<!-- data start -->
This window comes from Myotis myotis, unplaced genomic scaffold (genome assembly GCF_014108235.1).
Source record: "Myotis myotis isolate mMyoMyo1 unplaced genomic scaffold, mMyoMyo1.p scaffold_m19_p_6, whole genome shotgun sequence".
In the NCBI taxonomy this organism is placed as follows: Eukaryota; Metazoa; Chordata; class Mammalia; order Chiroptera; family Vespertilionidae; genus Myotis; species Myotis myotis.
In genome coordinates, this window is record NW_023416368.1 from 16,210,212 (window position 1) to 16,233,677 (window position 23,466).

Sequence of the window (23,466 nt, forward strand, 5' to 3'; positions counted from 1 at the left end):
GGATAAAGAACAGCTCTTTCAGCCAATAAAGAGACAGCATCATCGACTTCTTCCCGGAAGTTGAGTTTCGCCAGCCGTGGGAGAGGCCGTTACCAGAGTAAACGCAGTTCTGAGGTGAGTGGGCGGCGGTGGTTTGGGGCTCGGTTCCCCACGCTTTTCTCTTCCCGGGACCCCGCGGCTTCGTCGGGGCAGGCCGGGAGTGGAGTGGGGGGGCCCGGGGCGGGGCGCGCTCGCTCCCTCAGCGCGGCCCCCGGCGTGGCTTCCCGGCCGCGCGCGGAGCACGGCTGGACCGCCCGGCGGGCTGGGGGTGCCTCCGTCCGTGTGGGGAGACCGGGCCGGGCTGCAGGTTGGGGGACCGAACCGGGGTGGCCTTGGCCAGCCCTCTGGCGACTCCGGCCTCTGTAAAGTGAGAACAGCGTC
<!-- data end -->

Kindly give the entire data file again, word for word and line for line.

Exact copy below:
This window comes from Myotis myotis, unplaced genomic scaffold (genome assembly GCF_014108235.1).
Source record: "Myotis myotis isolate mMyoMyo1 unplaced genomic scaffold, mMyoMyo1.p scaffold_m19_p_6, whole genome shotgun sequence".
In the NCBI taxonomy this organism is placed as follows: Eukaryota; Metazoa; Chordata; class Mammalia; order Chiroptera; family Vespertilionidae; genus Myotis; species Myotis myotis.
In genome coordinates, this window is record NW_023416368.1 from 16,210,212 (window position 1) to 16,233,677 (window position 23,466).

Sequence of the window (23,466 nt, forward strand, 5' to 3'; positions counted from 1 at the left end):
GGATAAAGAACAGCTCTTTCAGCCAATAAAGAGACAGCATCATCGACTTCTTCCCGGAAGTTGAGTTTCGCCAGCCGTGGGAGAGGCCGTTACCAGAGTAAACGCAGTTCTGAGGTGAGTGGGCGGCGGTGGTTTGGGGCTCGGTTCCCCACGCTTTTCTCTTCCCGGGACCCCGCGGCTTCGTCGGGGCAGGCCGGGAGTGGAGTGGGGGGGCCCGGGGCGGGGCGCGCTCGCTCCCTCAGCGCGGCCCCCGGCGTGGCTTCCCGGCCGCGCGCGGAGCACGGCTGGACCGCCCGGCGGGCTGGGGGTGCCTCCGTCCGTGTGGGGAGACCGGGCCGGGCTGCAGGTTGGGGGACCGAACCGGGGTGGCCTTGGCCAGCCCTCTGGCGACTCCGGCCTCTGTAAAGTGAGAACAGCGTC